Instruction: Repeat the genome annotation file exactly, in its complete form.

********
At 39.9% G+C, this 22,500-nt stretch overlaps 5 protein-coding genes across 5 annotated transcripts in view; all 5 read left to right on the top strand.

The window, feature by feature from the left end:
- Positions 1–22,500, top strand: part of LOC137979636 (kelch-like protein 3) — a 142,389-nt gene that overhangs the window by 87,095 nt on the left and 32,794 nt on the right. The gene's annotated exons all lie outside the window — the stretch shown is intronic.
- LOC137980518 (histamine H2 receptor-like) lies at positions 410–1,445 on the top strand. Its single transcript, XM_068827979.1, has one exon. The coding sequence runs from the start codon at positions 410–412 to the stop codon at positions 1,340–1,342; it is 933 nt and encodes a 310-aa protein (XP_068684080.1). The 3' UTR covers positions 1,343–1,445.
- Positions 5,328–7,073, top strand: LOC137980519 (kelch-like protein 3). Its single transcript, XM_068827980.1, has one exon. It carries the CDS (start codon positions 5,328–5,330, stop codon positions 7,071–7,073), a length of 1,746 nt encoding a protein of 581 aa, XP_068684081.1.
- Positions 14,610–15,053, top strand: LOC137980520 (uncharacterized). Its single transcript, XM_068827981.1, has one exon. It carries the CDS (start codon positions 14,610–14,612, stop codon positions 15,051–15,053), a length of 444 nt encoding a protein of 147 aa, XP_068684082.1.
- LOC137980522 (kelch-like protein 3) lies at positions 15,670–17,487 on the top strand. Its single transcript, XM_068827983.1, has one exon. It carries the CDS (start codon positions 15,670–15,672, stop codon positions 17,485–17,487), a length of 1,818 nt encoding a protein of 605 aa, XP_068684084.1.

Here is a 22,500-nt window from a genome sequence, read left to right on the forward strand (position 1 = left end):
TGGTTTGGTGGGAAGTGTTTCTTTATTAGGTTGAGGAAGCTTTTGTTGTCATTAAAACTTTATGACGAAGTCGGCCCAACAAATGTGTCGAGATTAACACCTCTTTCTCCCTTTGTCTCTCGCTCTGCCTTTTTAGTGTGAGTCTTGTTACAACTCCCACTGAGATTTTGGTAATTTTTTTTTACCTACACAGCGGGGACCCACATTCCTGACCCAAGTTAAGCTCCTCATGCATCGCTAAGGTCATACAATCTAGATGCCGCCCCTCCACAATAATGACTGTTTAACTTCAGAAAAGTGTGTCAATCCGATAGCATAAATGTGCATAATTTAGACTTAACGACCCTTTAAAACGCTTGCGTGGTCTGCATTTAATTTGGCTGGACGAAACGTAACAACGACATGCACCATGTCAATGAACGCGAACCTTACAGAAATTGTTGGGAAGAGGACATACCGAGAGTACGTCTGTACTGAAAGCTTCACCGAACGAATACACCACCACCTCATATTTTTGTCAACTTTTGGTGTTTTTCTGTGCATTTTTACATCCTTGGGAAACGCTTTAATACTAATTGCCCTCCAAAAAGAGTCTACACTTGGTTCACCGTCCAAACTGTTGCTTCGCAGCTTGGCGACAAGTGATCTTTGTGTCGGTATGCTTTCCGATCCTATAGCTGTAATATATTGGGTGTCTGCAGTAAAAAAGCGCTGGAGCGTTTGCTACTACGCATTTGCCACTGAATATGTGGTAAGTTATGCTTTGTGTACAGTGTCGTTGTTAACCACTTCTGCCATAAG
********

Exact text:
At 39.9% G+C, this 22,500-nt stretch overlaps 5 protein-coding genes across 5 annotated transcripts in view; all 5 read left to right on the top strand.

The window, feature by feature from the left end:
- Positions 1–22,500, top strand: part of LOC137979636 (kelch-like protein 3) — a 142,389-nt gene that overhangs the window by 87,095 nt on the left and 32,794 nt on the right. The gene's annotated exons all lie outside the window — the stretch shown is intronic.
- LOC137980518 (histamine H2 receptor-like) lies at positions 410–1,445 on the top strand. Its single transcript, XM_068827979.1, has one exon. The coding sequence runs from the start codon at positions 410–412 to the stop codon at positions 1,340–1,342; it is 933 nt and encodes a 310-aa protein (XP_068684080.1). The 3' UTR covers positions 1,343–1,445.
- Positions 5,328–7,073, top strand: LOC137980519 (kelch-like protein 3). Its single transcript, XM_068827980.1, has one exon. It carries the CDS (start codon positions 5,328–5,330, stop codon positions 7,071–7,073), a length of 1,746 nt encoding a protein of 581 aa, XP_068684081.1.
- Positions 14,610–15,053, top strand: LOC137980520 (uncharacterized). Its single transcript, XM_068827981.1, has one exon. It carries the CDS (start codon positions 14,610–14,612, stop codon positions 15,051–15,053), a length of 444 nt encoding a protein of 147 aa, XP_068684082.1.
- LOC137980522 (kelch-like protein 3) lies at positions 15,670–17,487 on the top strand. Its single transcript, XM_068827983.1, has one exon. It carries the CDS (start codon positions 15,670–15,672, stop codon positions 17,485–17,487), a length of 1,818 nt encoding a protein of 605 aa, XP_068684084.1.

Here is a 22,500-nt window from a genome sequence, read left to right on the forward strand (position 1 = left end):
TGGTTTGGTGGGAAGTGTTTCTTTATTAGGTTGAGGAAGCTTTTGTTGTCATTAAAACTTTATGACGAAGTCGGCCCAACAAATGTGTCGAGATTAACACCTCTTTCTCCCTTTGTCTCTCGCTCTGCCTTTTTAGTGTGAGTCTTGTTACAACTCCCACTGAGATTTTGGTAATTTTTTTTTACCTACACAGCGGGGACCCACATTCCTGACCCAAGTTAAGCTCCTCATGCATCGCTAAGGTCATACAATCTAGATGCCGCCCCTCCACAATAATGACTGTTTAACTTCAGAAAAGTGTGTCAATCCGATAGCATAAATGTGCATAATTTAGACTTAACGACCCTTTAAAACGCTTGCGTGGTCTGCATTTAATTTGGCTGGACGAAACGTAACAACGACATGCACCATGTCAATGAACGCGAACCTTACAGAAATTGTTGGGAAGAGGACATACCGAGAGTACGTCTGTACTGAAAGCTTCACCGAACGAATACACCACCACCTCATATTTTTGTCAACTTTTGGTGTTTTTCTGTGCATTTTTACATCCTTGGGAAACGCTTTAATACTAATTGCCCTCCAAAAAGAGTCTACACTTGGTTCACCGTCCAAACTGTTGCTTCGCAGCTTGGCGACAAGTGATCTTTGTGTCGGTATGCTTTCCGATCCTATAGCTGTAATATATTGGGTGTCTGCAGTAAAAAAGCGCTGGAGCGTTTGCTACTACGCATTTGCCACTGAATATGTGGTAAGTTATGCTTTGTGTACAGTGTCGTTGTTAACCACTTCTGCCATAAG